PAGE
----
Notre-Dame contains written testimony of the deadly Siege of Quebec, dozens of beautifully displayed artwork, historical documents and an underground crypt. Photography within the crypt is forbidden as it is still in use, but it is home to over a thousand unknown skeletons, dating back to the 1650s. The church is also home to a "Holy Door", which is the first of its kind outside of Europe.
Haute-Ville is also home to the Ursuline Monastery, the Cathedral of the Holy Trinity (which is known for its ghostly apparitions) and the stunning Château Frontenac. The Château Frontenac dominates the skyline of the city and can be seen from just about every corner of Old Quebec, much like the Eiffel Tower in Paris. People can stay, eat and rest in this beautiful luxury hotel, but they can no longer tour it, as tours are said to disrupt the tranquility of the guests.
The hotel is surrounded by a wooden terrace, which spans over the hill below and allows an unprecedented view of Basse-Ville and the harbor. Below the terrace is the newly opened St. Louis Fort and Châteaux Historic Site, a museum showcasing early New France lifestyle.
Unlike Haute-Ville, Basse-Ville was originally home to the working class of the city, so this area is full of narrow streets, quaint shops and local restaurants. The restored Royal Battery can also be found in Basse-Ville, which was used to defend the city from the British during the Siege of Quebec. After the Siege, the Royal Battery was no longer needed and was built over and forgotten, lost until 1970. Today it is operated by actors, teaching tourists and locals how to handle 18th Century cannons.
Basse-Ville is also home to Théâtre Petit Champlain, a venue showcasing plays, concerts and standup comedy.
Just outside Old Quebec is the Citadelle of Quebec, also called La Citadelle. La Citadelle is a military fort used originally by the French against the British during the Siege of Quebec. Built into the hill, the fort cannot be seen by land or sea, and was key to the cities defenses. Just south of La Citadelle are the Plains of Abraham, the fortresses’, and the cities, only vulnerable spot. It was here the two armies clashed in a fifteen minute battle at sunrise that determined not only the fate of Quebec City, but that of New France as a whole.
It is easy to find places to shop in Basse-Ville, as the neighborhood has been one of the most prosperous ports in Canada for over 400 years. The streets of Basse-Ville are littered with fashion boutiques, art galleries, and souvenir shops. However, while this might be North America’s oldest shopping district, it isn’t the only place in the city to go shopping.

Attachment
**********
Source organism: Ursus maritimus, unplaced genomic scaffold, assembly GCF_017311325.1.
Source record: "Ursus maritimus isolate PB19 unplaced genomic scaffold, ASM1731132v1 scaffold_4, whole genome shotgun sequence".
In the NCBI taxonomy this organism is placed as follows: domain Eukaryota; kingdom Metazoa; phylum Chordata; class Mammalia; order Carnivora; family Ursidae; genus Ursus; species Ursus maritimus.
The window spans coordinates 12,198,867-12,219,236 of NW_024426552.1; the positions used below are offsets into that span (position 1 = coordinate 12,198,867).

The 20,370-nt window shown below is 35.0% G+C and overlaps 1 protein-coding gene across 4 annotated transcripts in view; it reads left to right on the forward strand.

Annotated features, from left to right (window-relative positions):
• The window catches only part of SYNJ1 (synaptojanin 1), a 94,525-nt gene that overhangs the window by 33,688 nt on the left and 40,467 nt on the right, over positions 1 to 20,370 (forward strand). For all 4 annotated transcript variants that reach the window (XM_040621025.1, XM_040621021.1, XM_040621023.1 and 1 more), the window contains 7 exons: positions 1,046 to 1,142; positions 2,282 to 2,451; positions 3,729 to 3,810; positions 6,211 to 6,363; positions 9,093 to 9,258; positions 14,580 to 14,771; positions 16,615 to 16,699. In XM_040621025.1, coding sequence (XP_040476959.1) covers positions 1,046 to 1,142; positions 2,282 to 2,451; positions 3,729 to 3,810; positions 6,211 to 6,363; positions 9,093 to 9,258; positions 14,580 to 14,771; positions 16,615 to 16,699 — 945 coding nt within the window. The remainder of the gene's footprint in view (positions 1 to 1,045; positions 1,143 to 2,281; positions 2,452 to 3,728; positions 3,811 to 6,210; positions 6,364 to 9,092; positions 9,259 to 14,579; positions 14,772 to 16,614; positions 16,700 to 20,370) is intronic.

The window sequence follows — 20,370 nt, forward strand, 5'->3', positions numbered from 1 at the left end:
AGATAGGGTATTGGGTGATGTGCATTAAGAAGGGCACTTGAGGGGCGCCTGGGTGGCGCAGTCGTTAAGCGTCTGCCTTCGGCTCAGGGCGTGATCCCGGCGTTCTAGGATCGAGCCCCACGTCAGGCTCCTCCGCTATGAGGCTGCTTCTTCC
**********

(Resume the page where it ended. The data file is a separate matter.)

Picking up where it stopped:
Rue Saint-Jean, just beyond the fortifications of Old Quebec, is one of the premium shopping and eating districts within the city. Lined with restaurants and outdoor tables, the smells of classic Quebec cuisine drift through the air. Baked beans, pea soup, meat and sugar pies, poutine, fresh lobster, fresh chocolate and even bannock are common throughout the city.
Following Rue Saint-Jean south arrives you at Avenue Cartier, a shopping district in the heart of Montcalm. Far enough away from the crowds, this shopping street is has over one hundred businesses. This street is also home to Bachir, a Lebanese restaurant that happens to be the best rated restaurant outside of Old Quebec.
There’s a lot of great things to see in Quebec City, but the area around it is equally as interesting. A twelve minute drive away from Quebec City is Montmorency Falls, the tallest waterfall in the province of Quebec. The area around the falls is lined with over three kilometers of hiking trails, including a 487 step staircase that clings to the edge of the cliff. In the winter, the falls freeze and can be climbed by beginning to novice climbers. The ice from these falls are also harvested to be used in the construction of the iconic Ice Hotel in Quebec City.
Across the river from Montmorency Falls is Île d'Orléans, a beautiful island of Old World communities. Only five kilometers away from Quebec City, this island is mostly uninhabited, occupied by farmers and small towns. The island is known for its hiking and biking trails, locally grown fruit and wineries. The island is also home to numerous bed-and-breakfasts, many restaurants, roadside fruit stands and unique art galleries. Getting less than a million visitors a year, Île d'Orléans is a picture perfect vision of French island country life.
Have you ever been to Quebec City? Is there something I’ve forgotten? Let me know in the comments below. Also, a big thank you to Expedia.ca for inspiring me to write this article!
And, as always, a big thank you to my sweetheart Jessica Nuttall for proof reading a countless number of my articles. I couldn't do any of this without you. I love you.